Future uncertain for elderly residents

Publication Date: Wednesday Jun 17, 1998

HOUSING: Future uncertain for elderly residents

156-unit low-income facility converting to market rates

by Elisabeth Traugott

Elderly residents from the Palo Alto Gardens apartment building, a 156-unit low-income housing complex on San Antonio Road, are worried about their futures in the days leading up to June 30--the day the federal housing subsidy program there expires. Dozens of elderly residents from the apartment building, many of them frail and disabled, came to the Palo Alto City Council meeting on June 8 to express their growing concern about their rental situations.

Some, like Ella Shreberk, told the council their lives are filled with anxiety and uncertainty about the future. Others said they need to stay in Palo Alto Gardens because of its proximity to doctors and hospitals they know.

On June 30, the property management company, Goldrich & Kest, will convert any vacated units to market rates, and residents who stay will have their rental rates reassessed according to federal Section 8 voucher guidelines.

Goldrich & Kest, which owns many similar complexes throughout the state, has paid off a federal loan that required the company to rent at rates significantly below market to the elderly and disabled.

From now on, rents for current residents will be calculated on an individual basis, at 30 percent of a family's monthly adjusted gross income, which will take into account special circumstances like medical allowances.

During the next year, residents will also use susidized vouchers to pay part of the rent and the government will make up the difference with market rate.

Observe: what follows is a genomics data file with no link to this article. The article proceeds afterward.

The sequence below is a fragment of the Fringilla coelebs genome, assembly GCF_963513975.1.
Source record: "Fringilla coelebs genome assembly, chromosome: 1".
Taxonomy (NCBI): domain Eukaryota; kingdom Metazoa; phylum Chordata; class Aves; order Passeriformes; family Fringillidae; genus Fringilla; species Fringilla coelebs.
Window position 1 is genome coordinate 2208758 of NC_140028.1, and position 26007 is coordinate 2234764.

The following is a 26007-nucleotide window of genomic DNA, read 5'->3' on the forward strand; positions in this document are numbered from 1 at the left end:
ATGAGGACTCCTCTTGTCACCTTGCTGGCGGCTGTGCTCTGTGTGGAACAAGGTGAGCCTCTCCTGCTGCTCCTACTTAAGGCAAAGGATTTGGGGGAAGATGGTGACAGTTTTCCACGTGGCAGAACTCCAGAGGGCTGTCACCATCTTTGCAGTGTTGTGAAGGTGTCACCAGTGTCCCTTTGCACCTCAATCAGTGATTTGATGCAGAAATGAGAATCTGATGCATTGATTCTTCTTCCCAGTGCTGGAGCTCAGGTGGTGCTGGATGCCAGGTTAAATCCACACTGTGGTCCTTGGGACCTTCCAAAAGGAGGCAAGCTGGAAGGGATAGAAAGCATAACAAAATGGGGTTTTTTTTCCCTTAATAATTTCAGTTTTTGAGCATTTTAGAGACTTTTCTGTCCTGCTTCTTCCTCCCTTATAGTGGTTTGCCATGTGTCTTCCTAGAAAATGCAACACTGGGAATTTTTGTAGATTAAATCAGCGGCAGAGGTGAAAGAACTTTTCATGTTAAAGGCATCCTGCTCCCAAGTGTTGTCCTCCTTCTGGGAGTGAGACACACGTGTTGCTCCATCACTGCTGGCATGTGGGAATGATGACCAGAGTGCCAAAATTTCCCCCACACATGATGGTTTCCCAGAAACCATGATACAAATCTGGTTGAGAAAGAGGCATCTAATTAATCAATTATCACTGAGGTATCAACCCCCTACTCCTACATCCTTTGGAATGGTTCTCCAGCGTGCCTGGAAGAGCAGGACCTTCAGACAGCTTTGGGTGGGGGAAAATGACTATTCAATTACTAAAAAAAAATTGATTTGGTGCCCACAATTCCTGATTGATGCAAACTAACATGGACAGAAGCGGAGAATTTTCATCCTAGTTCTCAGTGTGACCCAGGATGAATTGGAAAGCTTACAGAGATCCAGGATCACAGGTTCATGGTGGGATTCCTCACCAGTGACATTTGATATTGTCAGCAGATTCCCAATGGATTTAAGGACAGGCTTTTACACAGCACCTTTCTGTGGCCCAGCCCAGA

"The basic source from where the money is coming is changing from HUD (the federal Department of Housing and Urban Development) to the Housing Authority," said Minerva Ramsey, a housing program supervisor with the Santa Clara County Housing Authority.

Ramsey has been meeting with tenants at Palo Alto Gardens and helping them through the new application process. For the first year, starting July 1, the tenants will be able to draw from a special pool of subsidy money, which funds vouchers that the property owners must accept during the transitional year.

After that, the tenants, if they qualify, will be eligible for regular Section 8 vouchers, which can be used anywhere in the United States. But beginning July 1, 1999, the property owners do not have to accept them.

"There is a guarantee that the clients, if they are eligible, will have the subsidy issued to them, but I cannot guarantee that the owner is going to continue doing business with us," said Ramsey, although she added there is every reason to believe the owner will stay with the program.

"The owners have been very cooperative and have been doing everything they possibly can to work with the Housing Authority to maintain the units under contract," Ramsey said.

A representative from Goldrich and Kest's San Jose office was unable to comment on the situation. Calls to the company's Culver City headquarters were not returned. 

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